Skip site navigation (1) Skip section navigation (2)

problems after migration to new hardware

From: Geoffrey <lists(at)serioustechnology(dot)com>
To: pgsql-admin(at)postgresql(dot)org
Subject: problems after migration to new hardware
Date: 2007-04-05 18:18:03
Message-ID: 46153D5B.5020001@serioustechnology.com (view raw or flat)
Thread:
Lists: pgsql-admin
We moved our application to a new machine last night. It is a Dell 
PowerEdge 6950 2X Dual Core. AMD Opteron 8214 2.2Ghz. 8GB Memory. The 
machine is running Redhat AS 4 Upd 4 and Redhat Cluster Suite. The SAN 
is an EMC SAS connected via fibre. We are using Postgres 7.4.16. We have 
recently had some major hardware issues and replaced the hardware with 
brand new Dell equipment. We expected a major performance increase over 
the previous being the old equipment was nearly three years old

I will try and explain how things are configured. We have 10 separate 
postmasters running 5 on each node. Each of the postmasters is a single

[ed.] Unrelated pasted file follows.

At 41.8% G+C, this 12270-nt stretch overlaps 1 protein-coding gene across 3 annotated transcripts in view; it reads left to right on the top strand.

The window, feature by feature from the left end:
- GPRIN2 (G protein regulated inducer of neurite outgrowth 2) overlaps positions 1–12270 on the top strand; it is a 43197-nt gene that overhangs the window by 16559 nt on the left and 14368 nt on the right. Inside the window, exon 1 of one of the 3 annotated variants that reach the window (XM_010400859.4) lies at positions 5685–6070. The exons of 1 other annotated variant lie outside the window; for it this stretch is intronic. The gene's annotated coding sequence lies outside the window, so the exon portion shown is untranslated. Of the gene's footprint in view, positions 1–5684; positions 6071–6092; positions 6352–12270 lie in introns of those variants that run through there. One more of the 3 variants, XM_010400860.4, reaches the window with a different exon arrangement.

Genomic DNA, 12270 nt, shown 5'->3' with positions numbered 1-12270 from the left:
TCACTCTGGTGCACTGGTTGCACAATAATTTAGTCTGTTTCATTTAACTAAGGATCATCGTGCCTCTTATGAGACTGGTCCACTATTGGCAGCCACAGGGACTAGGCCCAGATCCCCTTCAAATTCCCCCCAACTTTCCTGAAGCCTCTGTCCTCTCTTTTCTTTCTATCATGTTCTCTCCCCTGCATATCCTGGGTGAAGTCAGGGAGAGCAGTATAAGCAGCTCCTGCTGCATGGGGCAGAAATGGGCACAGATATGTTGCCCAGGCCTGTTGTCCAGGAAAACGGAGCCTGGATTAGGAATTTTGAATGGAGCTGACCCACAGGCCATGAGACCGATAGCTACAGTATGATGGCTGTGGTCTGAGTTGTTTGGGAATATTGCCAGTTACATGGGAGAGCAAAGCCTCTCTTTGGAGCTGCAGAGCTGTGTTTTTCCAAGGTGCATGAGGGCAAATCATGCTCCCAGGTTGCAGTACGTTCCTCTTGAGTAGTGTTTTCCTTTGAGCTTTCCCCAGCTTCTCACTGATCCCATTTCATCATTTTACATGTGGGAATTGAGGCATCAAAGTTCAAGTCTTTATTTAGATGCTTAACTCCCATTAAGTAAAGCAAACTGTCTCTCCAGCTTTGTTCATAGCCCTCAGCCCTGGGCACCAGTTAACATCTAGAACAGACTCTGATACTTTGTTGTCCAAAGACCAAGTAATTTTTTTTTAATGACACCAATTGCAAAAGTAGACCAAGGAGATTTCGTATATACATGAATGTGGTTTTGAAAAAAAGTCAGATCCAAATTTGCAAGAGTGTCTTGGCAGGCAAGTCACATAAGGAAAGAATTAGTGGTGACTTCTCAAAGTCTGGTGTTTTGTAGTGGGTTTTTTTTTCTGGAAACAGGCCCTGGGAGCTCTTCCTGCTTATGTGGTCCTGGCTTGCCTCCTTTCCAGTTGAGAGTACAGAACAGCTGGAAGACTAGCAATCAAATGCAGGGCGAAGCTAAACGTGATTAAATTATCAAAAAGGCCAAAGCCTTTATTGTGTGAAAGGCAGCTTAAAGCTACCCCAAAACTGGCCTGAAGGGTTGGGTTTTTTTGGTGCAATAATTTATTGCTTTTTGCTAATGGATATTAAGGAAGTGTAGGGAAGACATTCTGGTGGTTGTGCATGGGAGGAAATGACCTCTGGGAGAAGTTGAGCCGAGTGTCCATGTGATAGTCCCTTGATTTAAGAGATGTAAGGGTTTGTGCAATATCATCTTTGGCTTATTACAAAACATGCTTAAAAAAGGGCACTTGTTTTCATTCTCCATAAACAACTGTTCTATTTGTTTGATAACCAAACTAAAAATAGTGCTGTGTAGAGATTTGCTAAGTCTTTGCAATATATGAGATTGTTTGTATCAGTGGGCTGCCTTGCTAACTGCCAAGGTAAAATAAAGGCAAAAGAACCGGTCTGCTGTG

instance of each database. Each database is separated by division and 
also we have them separate so we can restart an postmaster with needing 
to restart all databases My largest database is about 7 GB. And the 
others run anywhere from 100MB - 1.8GB.

The other configuration was RHEL3 and Postgres 7.4.13 and Redhat Cluster 
Suite. The application seemed to run much faster on the older equipment.

My thoughts on the issues are that I could be something with the OS
tuning. Here is what my kernel.shmmax, kernel.shmall = 1073741824. Is 
there something else that I could tune in the OS. My max_connections=35 
and shared buffers=8192 for my largest database.

-- 
Until later, Geoffrey

Those who would give up essential Liberty, to purchase a little
temporary Safety, deserve neither Liberty nor Safety.
  - Benjamin Franklin

pgsql-admin by date

Next:From: Bhella, ParamjeetDate: 2007-04-05 21:13:45
Subject: Restoring single database from an export dump of a cluster
Previous:From: Gabriele BartoliniDate: 2007-04-05 11:59:54
Subject: Advice on migration without down-time

Privacy Policy | About PostgreSQL
Copyright © 1996-2014 The PostgreSQL Global Development Group